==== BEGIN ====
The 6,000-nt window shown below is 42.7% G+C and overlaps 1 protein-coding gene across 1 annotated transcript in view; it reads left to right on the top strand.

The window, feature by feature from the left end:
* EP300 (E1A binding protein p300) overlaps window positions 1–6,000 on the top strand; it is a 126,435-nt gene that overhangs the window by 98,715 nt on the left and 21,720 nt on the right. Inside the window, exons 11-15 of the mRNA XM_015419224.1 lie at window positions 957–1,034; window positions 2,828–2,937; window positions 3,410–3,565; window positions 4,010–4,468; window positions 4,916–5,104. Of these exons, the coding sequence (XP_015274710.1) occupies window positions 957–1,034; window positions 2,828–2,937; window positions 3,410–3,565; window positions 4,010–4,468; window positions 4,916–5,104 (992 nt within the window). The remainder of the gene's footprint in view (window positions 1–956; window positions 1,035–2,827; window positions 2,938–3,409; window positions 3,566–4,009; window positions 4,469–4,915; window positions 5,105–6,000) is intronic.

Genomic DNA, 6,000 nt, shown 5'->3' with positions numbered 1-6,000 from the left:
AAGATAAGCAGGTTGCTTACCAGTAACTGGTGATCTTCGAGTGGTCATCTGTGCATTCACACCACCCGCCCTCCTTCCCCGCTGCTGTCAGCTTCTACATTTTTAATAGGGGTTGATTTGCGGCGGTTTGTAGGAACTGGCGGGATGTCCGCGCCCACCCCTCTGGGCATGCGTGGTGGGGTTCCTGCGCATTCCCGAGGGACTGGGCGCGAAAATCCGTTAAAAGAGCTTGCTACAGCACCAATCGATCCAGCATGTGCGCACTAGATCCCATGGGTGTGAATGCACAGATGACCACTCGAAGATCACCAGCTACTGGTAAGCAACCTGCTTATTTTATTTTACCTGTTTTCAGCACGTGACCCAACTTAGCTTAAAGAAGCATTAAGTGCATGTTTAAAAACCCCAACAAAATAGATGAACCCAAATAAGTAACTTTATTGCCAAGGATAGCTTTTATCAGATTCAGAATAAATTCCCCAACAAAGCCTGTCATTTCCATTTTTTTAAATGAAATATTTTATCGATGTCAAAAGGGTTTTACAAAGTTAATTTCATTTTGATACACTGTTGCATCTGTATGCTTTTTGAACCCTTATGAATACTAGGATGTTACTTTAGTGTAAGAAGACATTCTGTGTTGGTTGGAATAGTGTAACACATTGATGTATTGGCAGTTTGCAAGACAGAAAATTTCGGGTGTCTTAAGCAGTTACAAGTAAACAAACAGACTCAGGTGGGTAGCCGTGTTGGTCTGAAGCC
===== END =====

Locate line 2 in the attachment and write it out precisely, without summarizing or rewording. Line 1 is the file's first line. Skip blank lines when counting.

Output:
The window, feature by feature from the left end: